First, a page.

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Graeme Edge, 80, Moody Blues Drummer, Founding Member
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radioacti...@gmail.com
2021-11-14 02:01:30 UTC
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As a serious disclaimer at the outset of this rock & roll mini-essay, I should grant I'm so third-rate a Moody Blues follower that, from 1972 when I first heard "Nights in White Satin" on AM radio*--and never much bothered to note its lyrics as I never much liked the tune--I always thought the title referred to KKK night-riders, never noticing the title didn't spell it "Knights", nor that Klansmen's hooded sheets were likely ever fashioned out of costly satin! (A MB fan in college eventually set me straight on my silly supposition.)

But I certainly PROUDLY am a (way too late-in-life) drummer, and even before I finally took up that exhilerating instrument, I had developed enough interest in the band by the early '90s that I watched (from the SF Bay Area, where I was hosting commercial newstalk on that same wonderful AM radio band) much of the late Graeme Edge's lengthy testimony in that civil trial carried by Court TV, covering the lawsuit by some former touring MB sideman claiming he was entitled to the same royalties due full-fledged MB members.

Meanwhile, I'm a longtime U2 appreciator, and a die-hard one at that**.

All that said: Since U2 first took America by musical storm in the '80s and, given that sticksman Graeme--love that Brit spelling!--and The Moody Blues had hit it big more than a decade prior, U2's amazing guitarist OUGHT to have instead adopted the stage name An Edge, doncha think?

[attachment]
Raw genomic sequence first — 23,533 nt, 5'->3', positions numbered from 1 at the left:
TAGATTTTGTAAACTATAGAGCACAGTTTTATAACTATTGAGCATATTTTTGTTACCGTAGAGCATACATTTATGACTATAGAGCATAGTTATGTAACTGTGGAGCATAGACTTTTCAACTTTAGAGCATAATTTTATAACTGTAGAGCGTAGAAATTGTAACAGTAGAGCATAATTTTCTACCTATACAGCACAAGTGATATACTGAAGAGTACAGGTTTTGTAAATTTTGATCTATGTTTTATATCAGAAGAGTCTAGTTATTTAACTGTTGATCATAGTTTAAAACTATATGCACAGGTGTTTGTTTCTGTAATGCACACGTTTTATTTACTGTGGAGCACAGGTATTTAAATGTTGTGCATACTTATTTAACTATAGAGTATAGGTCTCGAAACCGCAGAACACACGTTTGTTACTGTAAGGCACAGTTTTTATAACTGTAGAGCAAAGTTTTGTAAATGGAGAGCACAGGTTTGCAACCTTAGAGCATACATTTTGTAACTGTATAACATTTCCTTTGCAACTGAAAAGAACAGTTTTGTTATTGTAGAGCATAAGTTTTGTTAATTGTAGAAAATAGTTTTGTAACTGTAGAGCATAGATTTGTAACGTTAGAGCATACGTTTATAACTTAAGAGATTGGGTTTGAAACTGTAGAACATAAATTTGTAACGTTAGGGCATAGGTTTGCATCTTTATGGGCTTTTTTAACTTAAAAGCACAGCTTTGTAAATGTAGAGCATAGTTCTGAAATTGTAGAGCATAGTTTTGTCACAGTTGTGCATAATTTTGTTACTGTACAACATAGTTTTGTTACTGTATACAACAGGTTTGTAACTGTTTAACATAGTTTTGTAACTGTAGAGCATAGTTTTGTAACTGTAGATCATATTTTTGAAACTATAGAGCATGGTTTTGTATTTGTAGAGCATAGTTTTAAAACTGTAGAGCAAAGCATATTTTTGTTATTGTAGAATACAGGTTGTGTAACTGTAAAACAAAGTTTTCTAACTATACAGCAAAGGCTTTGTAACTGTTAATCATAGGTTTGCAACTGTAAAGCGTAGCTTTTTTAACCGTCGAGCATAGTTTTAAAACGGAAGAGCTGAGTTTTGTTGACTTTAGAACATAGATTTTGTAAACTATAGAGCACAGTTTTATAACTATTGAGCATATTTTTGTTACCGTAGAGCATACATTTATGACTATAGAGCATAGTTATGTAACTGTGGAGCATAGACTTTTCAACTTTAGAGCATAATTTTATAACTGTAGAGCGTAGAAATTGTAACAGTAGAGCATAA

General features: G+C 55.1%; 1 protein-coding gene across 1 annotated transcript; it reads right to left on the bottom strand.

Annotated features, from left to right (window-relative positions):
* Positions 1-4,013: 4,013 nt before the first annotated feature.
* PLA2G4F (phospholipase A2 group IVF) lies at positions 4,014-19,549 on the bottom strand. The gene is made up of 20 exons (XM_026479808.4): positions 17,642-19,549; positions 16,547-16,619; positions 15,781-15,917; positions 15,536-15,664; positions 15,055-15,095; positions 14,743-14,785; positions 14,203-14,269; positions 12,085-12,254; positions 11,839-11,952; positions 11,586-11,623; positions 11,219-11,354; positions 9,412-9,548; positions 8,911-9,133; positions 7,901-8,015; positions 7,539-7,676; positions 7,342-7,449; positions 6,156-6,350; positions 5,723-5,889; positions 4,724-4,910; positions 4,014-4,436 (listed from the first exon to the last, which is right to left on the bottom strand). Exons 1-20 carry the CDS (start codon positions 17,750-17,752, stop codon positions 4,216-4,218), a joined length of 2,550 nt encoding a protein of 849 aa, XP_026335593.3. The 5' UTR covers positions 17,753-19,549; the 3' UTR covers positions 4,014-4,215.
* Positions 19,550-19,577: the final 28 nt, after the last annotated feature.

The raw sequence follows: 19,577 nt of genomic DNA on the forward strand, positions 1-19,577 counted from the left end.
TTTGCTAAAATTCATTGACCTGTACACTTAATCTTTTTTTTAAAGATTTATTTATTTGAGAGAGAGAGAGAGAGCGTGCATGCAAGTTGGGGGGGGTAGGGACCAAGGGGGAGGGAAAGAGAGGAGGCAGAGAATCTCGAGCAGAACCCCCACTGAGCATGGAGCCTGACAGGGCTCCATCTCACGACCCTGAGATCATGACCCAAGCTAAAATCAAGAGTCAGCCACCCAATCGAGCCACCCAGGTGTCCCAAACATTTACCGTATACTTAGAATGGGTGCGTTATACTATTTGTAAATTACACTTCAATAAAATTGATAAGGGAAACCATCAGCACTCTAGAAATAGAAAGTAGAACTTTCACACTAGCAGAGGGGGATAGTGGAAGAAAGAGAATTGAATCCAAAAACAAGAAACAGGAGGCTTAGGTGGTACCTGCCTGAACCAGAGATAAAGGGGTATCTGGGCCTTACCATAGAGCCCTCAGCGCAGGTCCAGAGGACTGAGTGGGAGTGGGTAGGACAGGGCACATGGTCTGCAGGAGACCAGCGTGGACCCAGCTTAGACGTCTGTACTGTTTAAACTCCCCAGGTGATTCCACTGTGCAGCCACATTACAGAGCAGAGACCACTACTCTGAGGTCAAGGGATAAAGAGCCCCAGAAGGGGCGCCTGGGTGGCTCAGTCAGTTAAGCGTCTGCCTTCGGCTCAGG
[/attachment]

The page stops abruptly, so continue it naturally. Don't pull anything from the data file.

BRYAN STYBLE/Florida
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* On good ol' KIRL/St. Charles, beaming out its iffy signal at 1460 kHz from across the Missouri River to us St. Louis County high school rockers.
** And consider it one of the apexes of my underground rock journalist career that I once--late on Monday night, April 20, 1987 poolside at the Sunset Marquis Hotel, just south of The Strip--not merely hung out at length with Bono following his third performance of a five-gig residency at The Sports Areana, but even for a minute or two found little ol' me fully a (not-at-all co-equal!) third of a quite memorable conversation. The three of us were chatting whilst standing against a wall, with Bono on my right and, to my left...yep, none other than that evening's unbilled guest star for a vocally-earnest two-song encore: the future Nobel laureate of lyrics himself, that quite serious (and seriously-gifted) recording artist with the funny nose, the funnier hair and the funniest voice.
A Friend
2021-11-14 03:08:12 UTC
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Post by ***@gmail.com
As a serious disclaimer at the outset of this rock & roll mini-essay, I
should grant I'm so third-rate a Moody Blues follower that, from 1972 when I
first heard "Nights in White Satin" on AM radio*--and never much bothered to
note its lyrics as I never much liked the tune--I always thought the title
referred to KKK night-riders, never noticing the title didn't spell it
"Knights", nor that Klansmen's hooded sheets were likely ever fashioned out
of costly satin! (A MB fan in college eventually set me straight on my silly
supposition.)
The album version of this song got enormous airplay in New York because
it was seven and a half minutes long, and there was a stomach flu
epidemic at the time. Back then all shows were done live, of course.
It's a really good song, but its length would have prohibited Top 40
stations from playing it from the album -- except for the DJs being in
the bathroom for half their shift, I mean. For them, the album version
was a godsend.

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